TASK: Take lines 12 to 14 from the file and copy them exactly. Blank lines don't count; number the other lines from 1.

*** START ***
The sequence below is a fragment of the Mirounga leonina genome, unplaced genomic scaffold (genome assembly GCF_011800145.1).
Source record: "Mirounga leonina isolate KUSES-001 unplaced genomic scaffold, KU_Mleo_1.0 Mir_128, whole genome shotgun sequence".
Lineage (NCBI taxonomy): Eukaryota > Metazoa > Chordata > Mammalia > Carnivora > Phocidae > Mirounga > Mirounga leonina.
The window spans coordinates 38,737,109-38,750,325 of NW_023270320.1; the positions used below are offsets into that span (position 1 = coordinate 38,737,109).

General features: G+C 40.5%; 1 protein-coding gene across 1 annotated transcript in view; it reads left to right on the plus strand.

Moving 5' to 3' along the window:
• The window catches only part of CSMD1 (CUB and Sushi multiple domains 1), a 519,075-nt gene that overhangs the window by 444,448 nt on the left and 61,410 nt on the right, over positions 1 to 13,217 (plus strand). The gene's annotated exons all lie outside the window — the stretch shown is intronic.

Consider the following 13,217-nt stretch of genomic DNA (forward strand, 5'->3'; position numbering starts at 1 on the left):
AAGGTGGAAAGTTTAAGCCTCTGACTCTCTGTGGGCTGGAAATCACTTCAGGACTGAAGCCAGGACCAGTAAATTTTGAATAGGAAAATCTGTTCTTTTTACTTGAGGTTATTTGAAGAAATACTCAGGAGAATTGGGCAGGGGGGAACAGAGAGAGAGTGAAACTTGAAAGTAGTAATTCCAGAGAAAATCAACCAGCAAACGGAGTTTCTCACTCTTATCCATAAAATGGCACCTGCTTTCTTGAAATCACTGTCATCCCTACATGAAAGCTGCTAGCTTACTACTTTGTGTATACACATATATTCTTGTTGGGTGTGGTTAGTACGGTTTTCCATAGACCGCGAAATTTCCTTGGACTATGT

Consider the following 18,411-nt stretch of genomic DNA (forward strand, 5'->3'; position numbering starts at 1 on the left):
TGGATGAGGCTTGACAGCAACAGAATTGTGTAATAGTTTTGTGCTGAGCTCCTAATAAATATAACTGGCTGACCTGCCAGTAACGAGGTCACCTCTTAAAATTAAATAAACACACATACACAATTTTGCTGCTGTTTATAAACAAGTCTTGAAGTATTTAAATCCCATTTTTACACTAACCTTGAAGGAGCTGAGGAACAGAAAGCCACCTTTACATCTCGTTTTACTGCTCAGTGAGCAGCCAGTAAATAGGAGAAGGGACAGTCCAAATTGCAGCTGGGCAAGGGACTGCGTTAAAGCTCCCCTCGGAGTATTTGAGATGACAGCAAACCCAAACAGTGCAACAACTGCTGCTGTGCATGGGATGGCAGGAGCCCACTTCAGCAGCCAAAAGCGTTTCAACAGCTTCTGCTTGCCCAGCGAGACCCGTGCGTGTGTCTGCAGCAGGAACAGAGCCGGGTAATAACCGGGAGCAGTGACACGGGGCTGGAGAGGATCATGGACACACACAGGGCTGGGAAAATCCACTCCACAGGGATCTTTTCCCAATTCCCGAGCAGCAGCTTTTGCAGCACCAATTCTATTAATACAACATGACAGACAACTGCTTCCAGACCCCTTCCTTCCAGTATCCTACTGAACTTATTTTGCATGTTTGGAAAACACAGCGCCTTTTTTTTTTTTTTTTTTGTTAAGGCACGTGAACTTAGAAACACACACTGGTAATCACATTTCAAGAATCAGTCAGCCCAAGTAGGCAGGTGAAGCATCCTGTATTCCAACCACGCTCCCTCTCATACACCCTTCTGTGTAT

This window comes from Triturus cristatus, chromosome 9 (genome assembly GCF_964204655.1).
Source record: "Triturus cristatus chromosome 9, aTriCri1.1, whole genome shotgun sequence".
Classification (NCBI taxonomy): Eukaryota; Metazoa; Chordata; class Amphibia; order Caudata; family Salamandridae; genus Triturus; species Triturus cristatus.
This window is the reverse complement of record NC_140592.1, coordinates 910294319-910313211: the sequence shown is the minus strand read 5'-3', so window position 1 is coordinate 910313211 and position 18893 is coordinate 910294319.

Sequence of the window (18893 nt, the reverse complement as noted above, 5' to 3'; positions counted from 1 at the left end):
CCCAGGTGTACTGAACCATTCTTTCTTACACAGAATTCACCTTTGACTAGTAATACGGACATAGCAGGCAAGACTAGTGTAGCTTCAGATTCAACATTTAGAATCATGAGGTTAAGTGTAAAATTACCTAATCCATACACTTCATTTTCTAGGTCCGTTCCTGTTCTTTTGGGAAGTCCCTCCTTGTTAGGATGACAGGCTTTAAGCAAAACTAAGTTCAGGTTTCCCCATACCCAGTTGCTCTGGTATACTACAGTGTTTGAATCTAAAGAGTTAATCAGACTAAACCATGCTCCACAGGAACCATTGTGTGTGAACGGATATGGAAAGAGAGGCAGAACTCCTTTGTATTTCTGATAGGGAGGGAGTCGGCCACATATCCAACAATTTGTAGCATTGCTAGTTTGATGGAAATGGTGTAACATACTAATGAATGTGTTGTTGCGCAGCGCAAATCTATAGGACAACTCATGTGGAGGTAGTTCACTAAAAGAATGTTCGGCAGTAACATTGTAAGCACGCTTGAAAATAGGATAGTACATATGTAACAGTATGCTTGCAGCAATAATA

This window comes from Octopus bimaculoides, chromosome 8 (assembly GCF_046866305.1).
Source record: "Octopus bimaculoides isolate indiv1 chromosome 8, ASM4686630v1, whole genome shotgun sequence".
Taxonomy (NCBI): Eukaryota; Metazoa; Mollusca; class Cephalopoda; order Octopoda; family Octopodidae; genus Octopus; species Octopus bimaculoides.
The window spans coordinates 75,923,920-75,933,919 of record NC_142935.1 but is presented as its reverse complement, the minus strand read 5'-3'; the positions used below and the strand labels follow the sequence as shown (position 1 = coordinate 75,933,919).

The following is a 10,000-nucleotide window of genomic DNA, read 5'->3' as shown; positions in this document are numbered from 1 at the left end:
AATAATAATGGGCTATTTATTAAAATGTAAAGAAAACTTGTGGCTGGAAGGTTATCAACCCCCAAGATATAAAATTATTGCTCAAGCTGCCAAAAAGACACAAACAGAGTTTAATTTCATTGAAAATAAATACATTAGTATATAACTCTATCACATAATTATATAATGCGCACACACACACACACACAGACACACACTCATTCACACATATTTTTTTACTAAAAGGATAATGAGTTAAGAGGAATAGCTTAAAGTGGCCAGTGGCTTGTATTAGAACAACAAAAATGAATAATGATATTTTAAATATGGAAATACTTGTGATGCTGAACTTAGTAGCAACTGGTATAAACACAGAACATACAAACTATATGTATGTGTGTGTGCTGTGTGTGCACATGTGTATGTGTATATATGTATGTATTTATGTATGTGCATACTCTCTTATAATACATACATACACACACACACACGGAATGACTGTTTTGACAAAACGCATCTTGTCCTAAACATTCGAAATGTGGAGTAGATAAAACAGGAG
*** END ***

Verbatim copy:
This window comes from Triturus cristatus, chromosome 9 (genome assembly GCF_964204655.1).
Source record: "Triturus cristatus chromosome 9, aTriCri1.1, whole genome shotgun sequence".
Classification (NCBI taxonomy): Eukaryota; Metazoa; Chordata; class Amphibia; order Caudata; family Salamandridae; genus Triturus; species Triturus cristatus.